Conventionally, slip-ring assemblies have been used to transfer power and/or information (e.g., control information and/or imaging data) between the stationary unit and the rotating gantry or more generally between a movable unit and a stationary unit (or between two movable units) through the physical contact of two materials (e.g., via a sliding contact). For example, a slip-ring attached to the stationary member may comprise metal brushes that are configured to physically contact electrically conductive surfaces (e.g., metal brushes) comprised on a slip-ring attached to the movable unit, allowing power and/or information to be transferred between the stationary unit and the movable unit.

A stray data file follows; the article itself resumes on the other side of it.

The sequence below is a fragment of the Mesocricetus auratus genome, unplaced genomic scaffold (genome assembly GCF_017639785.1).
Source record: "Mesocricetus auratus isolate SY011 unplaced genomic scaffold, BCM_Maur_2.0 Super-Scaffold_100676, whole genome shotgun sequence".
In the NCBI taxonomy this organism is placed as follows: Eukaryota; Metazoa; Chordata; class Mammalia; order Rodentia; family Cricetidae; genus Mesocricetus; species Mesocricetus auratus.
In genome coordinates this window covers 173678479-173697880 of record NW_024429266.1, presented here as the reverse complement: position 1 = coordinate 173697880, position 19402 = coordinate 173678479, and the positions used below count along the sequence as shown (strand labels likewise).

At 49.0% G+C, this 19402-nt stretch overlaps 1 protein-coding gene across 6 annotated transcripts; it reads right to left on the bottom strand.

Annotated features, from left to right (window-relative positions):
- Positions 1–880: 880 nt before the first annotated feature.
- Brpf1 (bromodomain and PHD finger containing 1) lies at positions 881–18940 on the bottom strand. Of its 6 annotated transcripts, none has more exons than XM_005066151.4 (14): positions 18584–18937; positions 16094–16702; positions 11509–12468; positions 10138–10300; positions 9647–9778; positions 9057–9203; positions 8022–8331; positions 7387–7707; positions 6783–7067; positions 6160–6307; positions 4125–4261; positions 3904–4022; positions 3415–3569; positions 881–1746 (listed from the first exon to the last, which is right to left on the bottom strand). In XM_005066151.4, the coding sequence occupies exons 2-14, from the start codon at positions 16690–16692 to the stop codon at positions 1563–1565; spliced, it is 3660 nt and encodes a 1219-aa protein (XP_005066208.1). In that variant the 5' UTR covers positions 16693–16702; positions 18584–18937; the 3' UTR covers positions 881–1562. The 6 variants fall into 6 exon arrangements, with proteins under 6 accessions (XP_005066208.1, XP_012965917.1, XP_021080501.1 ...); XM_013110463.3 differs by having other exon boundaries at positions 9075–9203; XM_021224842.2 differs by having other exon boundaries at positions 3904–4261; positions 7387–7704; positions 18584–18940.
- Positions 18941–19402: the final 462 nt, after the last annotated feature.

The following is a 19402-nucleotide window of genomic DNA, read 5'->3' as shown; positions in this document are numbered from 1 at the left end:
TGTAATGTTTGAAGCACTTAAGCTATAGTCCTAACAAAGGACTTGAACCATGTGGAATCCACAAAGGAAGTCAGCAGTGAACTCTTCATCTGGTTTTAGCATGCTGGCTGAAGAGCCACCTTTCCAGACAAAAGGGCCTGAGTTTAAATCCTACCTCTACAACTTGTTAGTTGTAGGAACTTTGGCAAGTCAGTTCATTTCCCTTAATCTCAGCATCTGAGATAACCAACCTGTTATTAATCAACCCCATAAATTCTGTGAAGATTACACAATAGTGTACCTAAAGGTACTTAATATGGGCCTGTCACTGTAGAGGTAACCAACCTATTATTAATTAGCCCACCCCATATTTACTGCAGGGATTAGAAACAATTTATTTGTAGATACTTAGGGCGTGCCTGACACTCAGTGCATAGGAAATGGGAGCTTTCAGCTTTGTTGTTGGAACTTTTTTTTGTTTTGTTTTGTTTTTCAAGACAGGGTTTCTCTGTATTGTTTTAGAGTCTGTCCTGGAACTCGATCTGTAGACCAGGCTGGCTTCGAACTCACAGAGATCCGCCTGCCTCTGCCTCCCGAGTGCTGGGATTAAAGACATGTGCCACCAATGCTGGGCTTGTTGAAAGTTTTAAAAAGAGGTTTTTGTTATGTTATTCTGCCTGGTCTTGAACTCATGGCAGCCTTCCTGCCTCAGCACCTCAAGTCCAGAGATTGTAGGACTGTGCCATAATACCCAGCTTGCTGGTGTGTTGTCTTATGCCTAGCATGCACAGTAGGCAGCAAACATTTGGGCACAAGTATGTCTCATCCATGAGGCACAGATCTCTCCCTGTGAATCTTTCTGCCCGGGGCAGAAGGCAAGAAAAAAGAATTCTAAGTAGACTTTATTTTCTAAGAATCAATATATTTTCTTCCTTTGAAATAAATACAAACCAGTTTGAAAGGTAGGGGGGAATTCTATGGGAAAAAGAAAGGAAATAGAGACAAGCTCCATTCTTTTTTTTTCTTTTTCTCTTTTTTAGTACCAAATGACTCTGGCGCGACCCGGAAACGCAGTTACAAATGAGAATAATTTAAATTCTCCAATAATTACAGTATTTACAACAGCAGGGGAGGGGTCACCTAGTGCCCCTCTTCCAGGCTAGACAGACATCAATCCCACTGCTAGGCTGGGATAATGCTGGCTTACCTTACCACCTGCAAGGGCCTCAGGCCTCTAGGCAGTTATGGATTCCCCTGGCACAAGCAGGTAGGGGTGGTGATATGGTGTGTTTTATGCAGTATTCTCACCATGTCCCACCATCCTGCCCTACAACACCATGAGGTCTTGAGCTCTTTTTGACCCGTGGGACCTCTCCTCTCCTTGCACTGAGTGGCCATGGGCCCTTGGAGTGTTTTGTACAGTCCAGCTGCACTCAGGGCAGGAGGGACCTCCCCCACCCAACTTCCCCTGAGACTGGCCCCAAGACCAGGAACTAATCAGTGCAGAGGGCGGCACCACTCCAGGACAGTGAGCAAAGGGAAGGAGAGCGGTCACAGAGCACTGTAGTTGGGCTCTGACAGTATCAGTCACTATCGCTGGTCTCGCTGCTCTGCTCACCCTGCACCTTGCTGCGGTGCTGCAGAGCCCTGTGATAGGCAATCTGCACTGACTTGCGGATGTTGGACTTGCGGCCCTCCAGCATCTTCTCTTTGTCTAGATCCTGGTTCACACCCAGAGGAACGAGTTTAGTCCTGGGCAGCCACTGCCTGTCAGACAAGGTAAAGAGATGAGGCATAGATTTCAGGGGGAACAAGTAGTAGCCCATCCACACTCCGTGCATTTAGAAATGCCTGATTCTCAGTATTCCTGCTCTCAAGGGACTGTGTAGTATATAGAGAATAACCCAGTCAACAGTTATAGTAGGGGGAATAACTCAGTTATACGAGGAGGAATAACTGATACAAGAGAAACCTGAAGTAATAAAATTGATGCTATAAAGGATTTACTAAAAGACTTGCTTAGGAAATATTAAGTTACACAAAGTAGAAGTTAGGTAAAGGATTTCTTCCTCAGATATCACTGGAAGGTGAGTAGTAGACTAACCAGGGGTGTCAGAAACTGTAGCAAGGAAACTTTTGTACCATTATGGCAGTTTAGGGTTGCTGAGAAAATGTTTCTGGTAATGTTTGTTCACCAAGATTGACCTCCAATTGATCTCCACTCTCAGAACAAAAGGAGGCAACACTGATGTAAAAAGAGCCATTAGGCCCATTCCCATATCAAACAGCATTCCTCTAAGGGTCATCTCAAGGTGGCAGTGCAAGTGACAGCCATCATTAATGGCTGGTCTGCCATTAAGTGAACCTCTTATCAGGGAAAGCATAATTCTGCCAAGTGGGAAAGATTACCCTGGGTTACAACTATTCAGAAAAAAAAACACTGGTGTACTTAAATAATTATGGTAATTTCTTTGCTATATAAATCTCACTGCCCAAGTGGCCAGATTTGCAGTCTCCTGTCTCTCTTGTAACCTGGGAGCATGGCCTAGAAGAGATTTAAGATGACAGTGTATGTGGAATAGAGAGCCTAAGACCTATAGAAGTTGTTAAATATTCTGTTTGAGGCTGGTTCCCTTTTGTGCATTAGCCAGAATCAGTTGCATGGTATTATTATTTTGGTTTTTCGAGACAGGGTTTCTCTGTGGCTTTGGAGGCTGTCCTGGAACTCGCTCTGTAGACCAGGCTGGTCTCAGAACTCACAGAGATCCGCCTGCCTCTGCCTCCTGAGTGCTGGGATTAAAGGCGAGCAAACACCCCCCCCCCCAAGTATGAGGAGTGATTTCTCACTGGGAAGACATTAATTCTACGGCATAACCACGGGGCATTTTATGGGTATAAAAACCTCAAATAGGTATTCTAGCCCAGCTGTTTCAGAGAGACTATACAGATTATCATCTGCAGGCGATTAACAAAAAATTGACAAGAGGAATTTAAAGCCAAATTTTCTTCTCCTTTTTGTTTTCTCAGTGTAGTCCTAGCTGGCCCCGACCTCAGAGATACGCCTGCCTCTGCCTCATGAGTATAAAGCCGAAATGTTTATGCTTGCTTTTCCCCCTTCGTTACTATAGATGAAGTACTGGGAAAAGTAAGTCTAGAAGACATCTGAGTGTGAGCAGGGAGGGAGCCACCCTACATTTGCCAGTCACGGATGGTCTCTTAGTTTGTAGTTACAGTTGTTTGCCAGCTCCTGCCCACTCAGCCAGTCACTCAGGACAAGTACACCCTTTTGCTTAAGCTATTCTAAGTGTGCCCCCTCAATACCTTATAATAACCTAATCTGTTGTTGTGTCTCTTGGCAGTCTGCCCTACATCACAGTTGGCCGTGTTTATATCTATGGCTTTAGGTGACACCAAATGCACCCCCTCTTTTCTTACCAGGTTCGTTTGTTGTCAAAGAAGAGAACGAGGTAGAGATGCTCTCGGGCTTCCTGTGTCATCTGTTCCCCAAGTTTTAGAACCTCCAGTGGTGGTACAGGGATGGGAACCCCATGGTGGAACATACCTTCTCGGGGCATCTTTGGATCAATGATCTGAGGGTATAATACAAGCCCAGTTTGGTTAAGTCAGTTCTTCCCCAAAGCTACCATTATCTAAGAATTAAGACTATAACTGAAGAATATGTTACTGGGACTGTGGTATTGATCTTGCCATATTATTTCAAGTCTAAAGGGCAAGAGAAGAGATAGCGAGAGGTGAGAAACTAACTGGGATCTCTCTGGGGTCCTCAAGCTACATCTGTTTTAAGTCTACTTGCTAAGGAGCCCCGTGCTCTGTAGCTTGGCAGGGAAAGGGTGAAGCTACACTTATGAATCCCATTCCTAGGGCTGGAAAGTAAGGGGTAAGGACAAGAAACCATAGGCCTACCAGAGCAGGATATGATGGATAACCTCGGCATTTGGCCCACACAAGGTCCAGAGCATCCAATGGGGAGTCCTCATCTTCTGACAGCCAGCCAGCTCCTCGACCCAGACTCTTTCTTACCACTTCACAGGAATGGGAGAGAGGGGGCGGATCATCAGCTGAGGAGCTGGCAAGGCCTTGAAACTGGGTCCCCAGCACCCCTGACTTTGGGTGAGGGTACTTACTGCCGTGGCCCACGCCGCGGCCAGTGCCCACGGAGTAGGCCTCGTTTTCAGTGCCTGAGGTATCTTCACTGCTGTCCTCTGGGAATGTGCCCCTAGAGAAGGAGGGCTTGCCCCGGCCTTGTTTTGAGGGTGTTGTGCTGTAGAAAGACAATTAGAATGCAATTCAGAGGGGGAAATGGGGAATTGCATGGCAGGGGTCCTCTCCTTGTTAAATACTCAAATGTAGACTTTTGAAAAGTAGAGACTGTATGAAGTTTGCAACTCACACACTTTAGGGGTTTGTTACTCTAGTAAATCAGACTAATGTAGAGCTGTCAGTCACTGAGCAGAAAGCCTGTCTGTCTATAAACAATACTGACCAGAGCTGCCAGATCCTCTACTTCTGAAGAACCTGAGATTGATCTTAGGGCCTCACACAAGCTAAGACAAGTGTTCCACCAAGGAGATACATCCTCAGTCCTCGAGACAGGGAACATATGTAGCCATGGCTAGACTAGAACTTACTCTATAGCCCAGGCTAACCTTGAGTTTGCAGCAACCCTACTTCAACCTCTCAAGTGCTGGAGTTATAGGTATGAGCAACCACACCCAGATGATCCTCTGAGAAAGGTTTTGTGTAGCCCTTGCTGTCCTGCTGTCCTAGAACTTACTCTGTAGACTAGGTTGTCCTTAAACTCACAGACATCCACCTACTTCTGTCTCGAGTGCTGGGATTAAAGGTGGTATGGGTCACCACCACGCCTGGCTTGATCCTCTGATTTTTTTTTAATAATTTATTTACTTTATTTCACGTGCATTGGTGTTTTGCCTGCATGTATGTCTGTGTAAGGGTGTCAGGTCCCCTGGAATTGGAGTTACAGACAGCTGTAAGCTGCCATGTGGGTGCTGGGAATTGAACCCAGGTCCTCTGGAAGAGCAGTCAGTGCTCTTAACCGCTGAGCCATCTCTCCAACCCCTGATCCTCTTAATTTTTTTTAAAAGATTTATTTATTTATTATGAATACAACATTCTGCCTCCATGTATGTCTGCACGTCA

While the use of slip-ring assemblies has proven effective for transferring power and/or information between a stationary unit and a movable unit (e.g., such as a rotating gantry) and/or between two movable units, conventional slip-ring assemblies may generate dust or particles (e.g., as metal brushes wear), may be unreliable (e.g., again as contact surfaces, such as metal brushes, wear), and/or may be noisy (e.g., as surfaces rub against one another), which may cause interference with some procedures (e.g., CT imaging). Other drawbacks of slip-ring assemblies may include cost and complexity of manufacture due to special materials and/or mechanical precision that may be required.